Dr. Foti's current research is mapping neural measures of reward sensitivity and emotional reactivity to a wide range of psychopathology symptoms.  Dr. Foti's lab is specifically contrasting neural sensitivity to monetary reward versus other types of reward, as well as reactivity across reward stages (i.e., pursuit verses attainment).  With regard to emotional reactivity, we are disentangling reactivity to appetitive verses aversive stimuli, as well as dynamic fluctuations in reactivity over time.  They expect that these neural measures will exhibit highly specific relationship with symptom sub-dimemsions within the internalizing spectrum.

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Brain activation gradually moves towards the motor areas with extensive training in a task.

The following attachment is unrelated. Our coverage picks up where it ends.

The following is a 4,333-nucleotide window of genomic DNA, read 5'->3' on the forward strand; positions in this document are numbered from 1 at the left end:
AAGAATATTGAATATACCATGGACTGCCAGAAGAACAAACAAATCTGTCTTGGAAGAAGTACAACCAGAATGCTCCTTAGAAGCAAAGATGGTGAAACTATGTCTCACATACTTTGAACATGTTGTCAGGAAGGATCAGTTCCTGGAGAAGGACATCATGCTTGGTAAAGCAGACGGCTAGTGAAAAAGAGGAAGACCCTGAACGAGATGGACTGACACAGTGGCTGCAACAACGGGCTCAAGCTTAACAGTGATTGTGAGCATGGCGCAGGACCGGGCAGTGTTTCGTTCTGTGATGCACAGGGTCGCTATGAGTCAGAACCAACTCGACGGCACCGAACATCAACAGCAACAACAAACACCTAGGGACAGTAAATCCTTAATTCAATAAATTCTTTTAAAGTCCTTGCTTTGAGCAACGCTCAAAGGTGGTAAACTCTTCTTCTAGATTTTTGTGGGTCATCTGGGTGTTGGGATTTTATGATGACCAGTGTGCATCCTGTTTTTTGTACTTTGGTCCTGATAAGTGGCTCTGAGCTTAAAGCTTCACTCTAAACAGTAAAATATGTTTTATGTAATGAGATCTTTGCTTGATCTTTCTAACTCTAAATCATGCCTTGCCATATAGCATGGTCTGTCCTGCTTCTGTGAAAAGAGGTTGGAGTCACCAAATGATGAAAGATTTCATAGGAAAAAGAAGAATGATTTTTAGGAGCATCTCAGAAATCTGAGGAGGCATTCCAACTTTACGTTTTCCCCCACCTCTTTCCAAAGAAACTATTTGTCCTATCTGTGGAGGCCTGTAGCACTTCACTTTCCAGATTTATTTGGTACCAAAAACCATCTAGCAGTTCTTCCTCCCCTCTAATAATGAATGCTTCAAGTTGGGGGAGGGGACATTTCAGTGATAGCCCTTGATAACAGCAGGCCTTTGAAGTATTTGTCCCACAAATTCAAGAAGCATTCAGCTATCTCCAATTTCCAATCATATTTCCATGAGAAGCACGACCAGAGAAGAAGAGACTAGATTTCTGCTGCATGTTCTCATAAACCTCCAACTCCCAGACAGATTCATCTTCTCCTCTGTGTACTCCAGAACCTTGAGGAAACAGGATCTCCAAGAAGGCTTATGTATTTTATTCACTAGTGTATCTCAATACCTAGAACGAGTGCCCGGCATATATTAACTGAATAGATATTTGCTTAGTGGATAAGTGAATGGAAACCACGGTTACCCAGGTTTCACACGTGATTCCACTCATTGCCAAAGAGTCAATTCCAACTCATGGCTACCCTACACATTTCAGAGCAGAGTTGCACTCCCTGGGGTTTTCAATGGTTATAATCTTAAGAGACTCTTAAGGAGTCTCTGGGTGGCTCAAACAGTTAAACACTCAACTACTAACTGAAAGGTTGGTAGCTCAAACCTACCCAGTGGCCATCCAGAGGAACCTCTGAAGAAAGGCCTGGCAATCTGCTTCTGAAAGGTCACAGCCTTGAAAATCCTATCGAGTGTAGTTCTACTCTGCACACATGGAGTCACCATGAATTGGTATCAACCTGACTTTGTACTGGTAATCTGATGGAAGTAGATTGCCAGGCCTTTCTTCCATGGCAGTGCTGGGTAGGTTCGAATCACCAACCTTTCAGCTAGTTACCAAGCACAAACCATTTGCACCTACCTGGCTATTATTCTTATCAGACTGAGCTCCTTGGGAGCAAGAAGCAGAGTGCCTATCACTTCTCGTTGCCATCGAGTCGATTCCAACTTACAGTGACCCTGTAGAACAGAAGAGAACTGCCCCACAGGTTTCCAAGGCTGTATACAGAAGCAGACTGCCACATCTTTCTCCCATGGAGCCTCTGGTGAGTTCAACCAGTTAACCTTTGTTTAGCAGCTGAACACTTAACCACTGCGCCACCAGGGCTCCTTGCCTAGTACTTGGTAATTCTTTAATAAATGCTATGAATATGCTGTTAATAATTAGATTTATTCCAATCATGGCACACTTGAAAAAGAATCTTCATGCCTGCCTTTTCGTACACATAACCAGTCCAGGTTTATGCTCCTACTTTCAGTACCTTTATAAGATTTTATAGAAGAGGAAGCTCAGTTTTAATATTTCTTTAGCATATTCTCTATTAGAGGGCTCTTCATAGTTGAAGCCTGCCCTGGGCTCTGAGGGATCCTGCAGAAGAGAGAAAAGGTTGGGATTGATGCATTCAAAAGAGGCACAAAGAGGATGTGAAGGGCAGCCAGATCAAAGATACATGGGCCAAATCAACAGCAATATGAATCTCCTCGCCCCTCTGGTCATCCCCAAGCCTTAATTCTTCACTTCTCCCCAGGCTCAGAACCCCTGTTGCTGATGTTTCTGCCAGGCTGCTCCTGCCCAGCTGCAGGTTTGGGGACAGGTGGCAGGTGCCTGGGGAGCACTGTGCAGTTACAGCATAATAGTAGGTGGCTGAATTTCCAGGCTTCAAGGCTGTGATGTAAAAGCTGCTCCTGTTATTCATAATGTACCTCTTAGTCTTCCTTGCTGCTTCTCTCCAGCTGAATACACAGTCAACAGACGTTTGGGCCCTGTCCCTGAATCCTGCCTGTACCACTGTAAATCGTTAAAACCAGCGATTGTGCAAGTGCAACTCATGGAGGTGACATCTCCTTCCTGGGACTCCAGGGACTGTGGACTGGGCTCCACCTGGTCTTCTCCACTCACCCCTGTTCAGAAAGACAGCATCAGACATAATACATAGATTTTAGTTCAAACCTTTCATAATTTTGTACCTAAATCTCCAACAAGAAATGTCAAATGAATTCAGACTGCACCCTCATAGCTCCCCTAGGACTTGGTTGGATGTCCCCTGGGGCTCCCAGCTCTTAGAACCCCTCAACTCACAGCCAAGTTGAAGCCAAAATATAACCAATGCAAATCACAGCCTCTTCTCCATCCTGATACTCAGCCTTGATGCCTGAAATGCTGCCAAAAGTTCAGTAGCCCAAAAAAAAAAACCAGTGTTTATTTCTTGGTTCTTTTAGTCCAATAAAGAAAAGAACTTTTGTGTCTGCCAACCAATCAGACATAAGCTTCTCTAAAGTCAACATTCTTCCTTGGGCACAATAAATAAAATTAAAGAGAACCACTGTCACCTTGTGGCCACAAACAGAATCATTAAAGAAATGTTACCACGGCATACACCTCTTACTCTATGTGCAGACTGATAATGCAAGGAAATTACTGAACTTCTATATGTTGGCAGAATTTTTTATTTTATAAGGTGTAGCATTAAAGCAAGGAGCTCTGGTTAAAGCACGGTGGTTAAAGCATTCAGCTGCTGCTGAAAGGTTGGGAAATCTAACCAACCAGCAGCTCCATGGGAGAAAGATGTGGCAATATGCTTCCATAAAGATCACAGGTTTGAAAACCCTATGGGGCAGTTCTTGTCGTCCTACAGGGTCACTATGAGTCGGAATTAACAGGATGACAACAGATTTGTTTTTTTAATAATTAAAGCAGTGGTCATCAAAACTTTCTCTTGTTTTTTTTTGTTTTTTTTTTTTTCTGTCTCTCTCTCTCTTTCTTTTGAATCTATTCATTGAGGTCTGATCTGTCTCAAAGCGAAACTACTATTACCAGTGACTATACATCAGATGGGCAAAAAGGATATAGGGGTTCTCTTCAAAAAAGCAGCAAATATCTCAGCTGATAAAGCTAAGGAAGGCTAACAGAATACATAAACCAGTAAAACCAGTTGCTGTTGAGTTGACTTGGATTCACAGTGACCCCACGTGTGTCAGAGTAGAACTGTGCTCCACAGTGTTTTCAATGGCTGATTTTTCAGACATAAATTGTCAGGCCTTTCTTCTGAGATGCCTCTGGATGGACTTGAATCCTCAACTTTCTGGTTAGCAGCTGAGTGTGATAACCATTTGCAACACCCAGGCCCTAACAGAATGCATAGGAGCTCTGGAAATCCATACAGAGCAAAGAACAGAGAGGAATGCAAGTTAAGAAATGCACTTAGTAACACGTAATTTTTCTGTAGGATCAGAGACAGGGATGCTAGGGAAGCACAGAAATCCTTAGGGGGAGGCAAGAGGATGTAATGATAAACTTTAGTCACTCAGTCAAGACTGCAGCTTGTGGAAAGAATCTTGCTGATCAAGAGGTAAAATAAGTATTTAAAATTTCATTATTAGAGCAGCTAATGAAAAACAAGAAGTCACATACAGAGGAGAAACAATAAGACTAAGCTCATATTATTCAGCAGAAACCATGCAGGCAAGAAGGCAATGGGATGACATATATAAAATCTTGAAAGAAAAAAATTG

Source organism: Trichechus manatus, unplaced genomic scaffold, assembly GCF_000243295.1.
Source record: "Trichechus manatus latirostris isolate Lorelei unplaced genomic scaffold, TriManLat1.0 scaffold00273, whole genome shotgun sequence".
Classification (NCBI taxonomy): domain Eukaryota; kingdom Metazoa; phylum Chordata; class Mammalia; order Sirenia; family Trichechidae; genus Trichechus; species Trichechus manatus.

Laboratory for Computational Cognitive Neuroscience

Dr. Helie's research uses different methodologies from cognitive psychology, neuroimaging, and computational modeling to study the relation between the brain and cognitive processing.  The goal of the Purdue Laboratory for Computational Cognitive Neuroscience is to use empirical and computational methods to better understand:

  • Basal Ganglia
  • Categorization
  • Automaticity
  • Rule learning
  • Sequence learning
  • Skill acquisition
  • Decision-making
  • Knowledge representation

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Parkinson's patient wearing SpeechVive device.

Motor Speech Lab

Dr. Huber's research interests cover a wide range of topics related to quality of life for older adults and individual's with Parkinson's disease.